I talk to many who are not big fans of Ohio’s changing weather.
But I rarely meet anyone who doesn’t like spring.
Yes. Mother Nature’s fickle disposition drives me a bit goofy at times, too. Still, I don’t know if I could live the rest of my life in a place that didn’t offer more than couple weeks of all four seasons.
I had a friend who lived in Alabama, where they say they have four seasons, but it includes 11 months of summer and about 10 days each of spring, summer and fall.
Hawaii? It’s beautiful, but 12 months of gorgeous weather seems a bit boring to me.
Spring signifies the end of winter.
It’s also a gateway to summer, which means weather that changes daily, sometimes hourly.
I love that.
I’ve never personally experienced a tornado. But I’ve witnessed and written about the aftermath of damage caused by severe weather.
In that respect, this is a terrible time of year.
But the phenomena of weather fascinates me. The Weather Channel is a big favorite on my TV. I have at least three weather apps on my phone.
Spring wa breaking out all over Thursday on an early-morning drive from Galion to Mount Gilead. Everywhere I looked there was green.
To me, green means spring.
There were freshly mowed green lawns. There were steer hanging out in green pastures. Everywhere I looked there were green buds on trees. There were green flower stalks bursting out of the ground.
If you like to golf, the fairways and greens are as luscious and green as they will be throughout the entire golfing season.
Baseball season starts in the spring. Is there a more pleasant picture than green the diamond cuts on infields and outfields across this nation.
Also, green signifies new life. Not just plant growth, either. Spring means the arrival of warmer weather, which means more opportunities to get out and walk, play golf and, well, work in the yard.
Spring also signifies the start of the green season when it comes to cooking and eating.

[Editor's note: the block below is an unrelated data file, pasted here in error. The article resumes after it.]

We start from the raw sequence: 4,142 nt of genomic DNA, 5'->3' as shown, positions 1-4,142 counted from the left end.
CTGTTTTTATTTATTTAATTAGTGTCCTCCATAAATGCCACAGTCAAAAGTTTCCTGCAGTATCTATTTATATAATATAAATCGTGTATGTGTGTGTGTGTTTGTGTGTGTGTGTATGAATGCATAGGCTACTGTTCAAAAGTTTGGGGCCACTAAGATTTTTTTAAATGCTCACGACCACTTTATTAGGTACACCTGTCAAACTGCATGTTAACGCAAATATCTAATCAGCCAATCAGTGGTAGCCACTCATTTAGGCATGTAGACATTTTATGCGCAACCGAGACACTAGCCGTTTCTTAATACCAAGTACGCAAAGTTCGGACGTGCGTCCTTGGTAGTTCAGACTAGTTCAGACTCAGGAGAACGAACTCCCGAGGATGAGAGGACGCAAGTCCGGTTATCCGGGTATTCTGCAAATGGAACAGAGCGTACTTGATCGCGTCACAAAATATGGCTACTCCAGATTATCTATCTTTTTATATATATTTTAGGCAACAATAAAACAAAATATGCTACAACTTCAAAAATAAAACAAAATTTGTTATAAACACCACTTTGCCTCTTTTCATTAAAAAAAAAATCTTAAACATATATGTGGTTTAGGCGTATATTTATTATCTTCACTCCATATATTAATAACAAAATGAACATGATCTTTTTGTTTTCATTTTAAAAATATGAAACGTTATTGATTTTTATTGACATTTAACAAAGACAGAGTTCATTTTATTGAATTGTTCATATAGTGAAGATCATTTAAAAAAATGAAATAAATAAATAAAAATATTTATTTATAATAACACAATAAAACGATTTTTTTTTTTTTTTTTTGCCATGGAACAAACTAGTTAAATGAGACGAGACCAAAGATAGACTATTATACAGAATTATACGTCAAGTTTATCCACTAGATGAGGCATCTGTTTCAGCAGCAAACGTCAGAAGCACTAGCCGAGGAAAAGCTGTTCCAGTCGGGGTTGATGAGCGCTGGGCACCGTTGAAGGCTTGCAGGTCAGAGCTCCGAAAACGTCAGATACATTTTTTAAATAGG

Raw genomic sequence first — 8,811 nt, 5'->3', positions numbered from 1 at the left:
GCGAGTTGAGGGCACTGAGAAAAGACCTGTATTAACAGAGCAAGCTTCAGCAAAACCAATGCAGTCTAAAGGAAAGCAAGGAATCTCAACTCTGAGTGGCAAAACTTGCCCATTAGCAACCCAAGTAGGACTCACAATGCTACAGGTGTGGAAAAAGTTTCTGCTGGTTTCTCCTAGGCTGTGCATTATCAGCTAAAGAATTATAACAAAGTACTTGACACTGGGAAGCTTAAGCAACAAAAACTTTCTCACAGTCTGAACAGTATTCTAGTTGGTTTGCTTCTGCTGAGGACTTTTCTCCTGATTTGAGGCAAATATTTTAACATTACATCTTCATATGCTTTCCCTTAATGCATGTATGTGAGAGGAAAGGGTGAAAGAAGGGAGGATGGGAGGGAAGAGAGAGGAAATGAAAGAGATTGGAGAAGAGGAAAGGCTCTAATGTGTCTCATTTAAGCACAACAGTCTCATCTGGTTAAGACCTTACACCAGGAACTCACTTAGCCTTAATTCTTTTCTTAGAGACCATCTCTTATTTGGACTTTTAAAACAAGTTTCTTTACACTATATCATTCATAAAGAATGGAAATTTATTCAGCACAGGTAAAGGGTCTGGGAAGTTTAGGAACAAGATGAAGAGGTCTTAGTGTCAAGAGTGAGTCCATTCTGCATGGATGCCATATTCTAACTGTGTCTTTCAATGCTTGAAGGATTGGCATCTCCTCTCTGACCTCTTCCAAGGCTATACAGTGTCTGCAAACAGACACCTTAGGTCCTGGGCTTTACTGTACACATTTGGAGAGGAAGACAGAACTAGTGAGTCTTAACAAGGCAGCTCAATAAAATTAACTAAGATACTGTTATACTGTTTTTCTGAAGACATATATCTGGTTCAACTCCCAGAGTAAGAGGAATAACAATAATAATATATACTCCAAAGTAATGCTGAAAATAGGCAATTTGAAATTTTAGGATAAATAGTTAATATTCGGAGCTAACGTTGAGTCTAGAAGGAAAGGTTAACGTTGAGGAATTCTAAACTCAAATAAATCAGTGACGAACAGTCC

I love fresh-cut and grilled, green asparagus. The thinner the better. Coated with a little olive oil, salt and pepper and grilled for just a couple minutes, there is nothing better.
For decades, my dad would plant sugar snap peas for his wife (my mother) and his kids, grandchildren and great grandkids.
Before June ends, I also will dine on fresh lettuce, fresh green beans and fried green tomatoes.
My dad — up until a couple years ago — always put out a garden. It wasn’t easy. But he enjoyed it. And thanks to his hard work, his family enjoyed an ample supply of tomatoes, cucumbers, zucchini and peppers.
The last three years we did some container gardening, mostly tomatoes. That adds up to less work, but fewer fresh tasty tomatoes.
Nick and Nate Eachus, the youngest of dad’s grandkids, enjoy hanging out with him. This year, there is a 4H garden project in the works and for the first time in three of four years, dad’s overgrown garden is getting some TLC. It has already been weeded and is ready to be tilled. In just a few weeks the planting will start.
And soon after that, the summer bounty will start to peak out of the soil.
I haven’t had pasta primavera in a long time. I don’t know that I’ve ever made it myself. But as I sit here today, I have a taste for it. Pasta in a light cream sauce spiked with green pesto, and lots of asparagus, green leaks and spring peas. That spells Spring.
I also like ramps. I don’t love them like some of my friends. Still, three or four nice meals with potatoes and eggs in the spring are delicious.
My supply of ramps always came from friends in West Virginia. Are there wild ramps in Crawford County?
Not all green is great in the spring.
Wet weather sometimes leads to standing water in fields and yards. If it stands long enough, it will be covered with green disgusting algae. Also, warm weather and wet weather means green mold on the sides of houses, barns and outbuildings, and on lawn furniture and on decks.
But that’s OK, it’s like the patina on copper.
Yes, spring is my favorite of Ohio’s four seaons … until summer, my next favorite season, comes around.
Russ Kent is editor of the Galion Inquirer. Email him at firstname.lastname@example.org.